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Tuesday, June 27

Hewitt : Shakespearean Comedies Review

Hewitt Homeschooling Lightning Literature and Composition Pack
Shakespeare Comedies & Sonnets
Thanks to Lego’s ventures into the world of Brick Shakespeare, the boys have been familiar with Shakespearean works for many years now.  This has served us well as we head into the more advanced schooling years!  

Recently, the oldest had the opportunity to try out HewittHomeschooling’s Shakespeare Comedies curriculum.  It is a semester-long program, though with his grade level falling in early high school (rather than the product-recommended 11th – 12th grades), we are stretching it to a full year.  In the Teacher’s Guide, there are lesson plans given for both the semester-long and year-long options.

Lightning Lit Sr. High : Shakespeare Comedies & Sonnets covers four of Shakespeare’s most famous comedies, including As You Like It, Twelfth Night, The Merchant of Venice, and A Midsummer Night’s Dream.  It also covers several of his sonnets, interspersed between the plays.  The program has a weekly schedule, rather than a daily one, allowing for some flexibility in the home school.

The beginning of the Student Guide has sections on ‘How and Why to Read Literature and Poetry’ and ‘Paper Writing 101.’  As the mother of a teen who is always asking ‘why’ (they never outgrow that phase, do they?), I appreciated them taking the time to explain that section.  Also, writing is a continuous struggle, and we can never have too much emphasis on the basics of writing a decent essay.  After working through these sections, we read a bit of background on William Shakespeare and hit the plays!  Though it was out of order, our son was so terribly excited to re-read his favorite work, A Midsummer Night’s Dream, that we jumped right into that section of the curriculum.

So what's with the comic book?  In addition to the regular play, we found a few other versions of the same story so that he could better understand what was going on (in addition to the plot summaries) and so that little brother could also participate in the discussions.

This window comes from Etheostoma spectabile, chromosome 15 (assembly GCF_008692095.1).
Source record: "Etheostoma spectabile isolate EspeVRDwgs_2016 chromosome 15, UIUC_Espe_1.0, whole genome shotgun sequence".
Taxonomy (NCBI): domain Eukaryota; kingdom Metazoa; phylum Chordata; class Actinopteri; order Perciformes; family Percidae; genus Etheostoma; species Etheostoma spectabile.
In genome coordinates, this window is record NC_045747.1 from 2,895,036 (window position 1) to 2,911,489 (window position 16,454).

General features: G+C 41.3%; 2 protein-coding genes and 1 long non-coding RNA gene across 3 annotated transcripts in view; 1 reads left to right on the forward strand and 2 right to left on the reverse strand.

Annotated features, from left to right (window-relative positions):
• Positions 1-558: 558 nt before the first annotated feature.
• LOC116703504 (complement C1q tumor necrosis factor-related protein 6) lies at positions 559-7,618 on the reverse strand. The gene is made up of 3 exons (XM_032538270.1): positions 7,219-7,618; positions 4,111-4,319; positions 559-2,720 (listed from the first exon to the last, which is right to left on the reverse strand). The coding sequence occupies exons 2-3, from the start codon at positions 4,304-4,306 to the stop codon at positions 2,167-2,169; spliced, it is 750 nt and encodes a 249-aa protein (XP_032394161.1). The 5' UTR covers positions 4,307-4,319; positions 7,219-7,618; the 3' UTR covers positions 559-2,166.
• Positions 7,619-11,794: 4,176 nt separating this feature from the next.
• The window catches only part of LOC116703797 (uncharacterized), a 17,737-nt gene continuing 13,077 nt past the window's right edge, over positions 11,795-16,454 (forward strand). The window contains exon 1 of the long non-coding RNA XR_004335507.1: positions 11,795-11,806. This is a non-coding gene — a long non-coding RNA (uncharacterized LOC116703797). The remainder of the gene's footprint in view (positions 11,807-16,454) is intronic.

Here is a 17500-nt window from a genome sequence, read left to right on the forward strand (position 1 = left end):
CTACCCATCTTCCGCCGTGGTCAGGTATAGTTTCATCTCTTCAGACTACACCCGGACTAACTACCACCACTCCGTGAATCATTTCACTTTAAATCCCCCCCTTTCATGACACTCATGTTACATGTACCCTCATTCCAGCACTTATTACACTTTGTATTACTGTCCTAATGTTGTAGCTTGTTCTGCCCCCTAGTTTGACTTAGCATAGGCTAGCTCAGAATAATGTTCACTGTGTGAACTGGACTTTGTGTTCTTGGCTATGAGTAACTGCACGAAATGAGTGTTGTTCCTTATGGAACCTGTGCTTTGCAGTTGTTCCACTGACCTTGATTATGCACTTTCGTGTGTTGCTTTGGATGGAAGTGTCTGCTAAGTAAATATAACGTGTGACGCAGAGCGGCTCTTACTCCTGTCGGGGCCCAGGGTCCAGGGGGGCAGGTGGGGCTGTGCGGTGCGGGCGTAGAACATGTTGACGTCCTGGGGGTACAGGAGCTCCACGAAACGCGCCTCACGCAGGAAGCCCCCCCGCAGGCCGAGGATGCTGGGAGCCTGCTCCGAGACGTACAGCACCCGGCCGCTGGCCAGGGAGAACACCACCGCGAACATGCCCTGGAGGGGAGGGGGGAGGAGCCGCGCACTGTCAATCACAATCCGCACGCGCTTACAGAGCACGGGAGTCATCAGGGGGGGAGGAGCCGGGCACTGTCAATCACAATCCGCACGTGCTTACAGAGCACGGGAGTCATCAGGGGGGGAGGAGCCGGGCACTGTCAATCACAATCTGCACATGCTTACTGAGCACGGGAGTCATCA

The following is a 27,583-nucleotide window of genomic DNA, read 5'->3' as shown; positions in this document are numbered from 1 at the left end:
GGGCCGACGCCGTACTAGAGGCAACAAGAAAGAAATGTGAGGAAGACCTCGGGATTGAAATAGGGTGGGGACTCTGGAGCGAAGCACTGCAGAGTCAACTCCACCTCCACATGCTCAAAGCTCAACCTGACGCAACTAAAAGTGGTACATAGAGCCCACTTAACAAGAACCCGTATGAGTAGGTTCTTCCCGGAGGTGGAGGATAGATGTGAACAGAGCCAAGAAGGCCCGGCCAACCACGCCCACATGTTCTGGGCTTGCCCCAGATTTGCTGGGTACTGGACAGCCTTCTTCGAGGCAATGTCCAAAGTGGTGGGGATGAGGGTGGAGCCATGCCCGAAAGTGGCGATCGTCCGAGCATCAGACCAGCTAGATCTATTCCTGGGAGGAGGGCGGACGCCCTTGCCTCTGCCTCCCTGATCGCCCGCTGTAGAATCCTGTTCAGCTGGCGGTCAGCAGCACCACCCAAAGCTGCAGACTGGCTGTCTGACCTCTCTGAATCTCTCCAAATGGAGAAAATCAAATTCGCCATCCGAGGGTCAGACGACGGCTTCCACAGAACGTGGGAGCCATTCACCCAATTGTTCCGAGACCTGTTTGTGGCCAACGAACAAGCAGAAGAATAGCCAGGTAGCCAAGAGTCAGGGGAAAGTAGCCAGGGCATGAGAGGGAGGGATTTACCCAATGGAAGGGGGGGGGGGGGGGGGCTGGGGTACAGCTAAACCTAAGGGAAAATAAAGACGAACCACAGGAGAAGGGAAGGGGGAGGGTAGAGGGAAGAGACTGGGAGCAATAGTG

The lessons are broken down so that you read the play alongside the plot summaries.  I like this because sometimes it’s easy to get confused by the Elizabethian language, so he could turn to the applicable plot summary and get an accurate, modernized picture of what the scene was about.  There are also comprehension questions, which we discussed together, followed by some writing exercises.  At the very end of the unit on Midsummer, there were reviews of the movie versions of this play – these helped us to pick out a movie version that was appropriate for the whole family to watch as we wrapped up the unit.
The writing exercises explore different themes and literary elements that are included in each play.  For example, for Midsummer, we explored perspective, imagery, and the symbolism of the moon.  This helped him to do in-depth character studies (themes) and get a deeper look into writing skills (literary elements).  He is not a fan of writing, but I feel that this program will help him grow the writing skills that will be expected at the collegiate level.  One thing to note is that the literary lessons build upon each other, so I had to do a bit of catch-up teaching for him, since we started with story number three.

In addition to the two different learning options for lesson plans (semester and year), the Teacher’s Guide also includes answers to the comprehension questions, teaching aids, a grading rubick for writing assignments, and discussion questions.  There are memorization passages (I’m not a stickler for memorization, so we glossed over these) and project suggestions.  Our son is an artist, so he chose to focus most of his efforts on the suggested art projects.

In addition to the Comedies & Sonnets set, there is a Shakespearean Tragedies Lightning Lit set – so you could feasibly do an entire Language Arts credit on Shakespeare.

For more information, you can check out the Table of Contents or view a sample chapter.  To see what others are saying about Hewitt Homeschooling, visit the Schoolhouse Review Crew!
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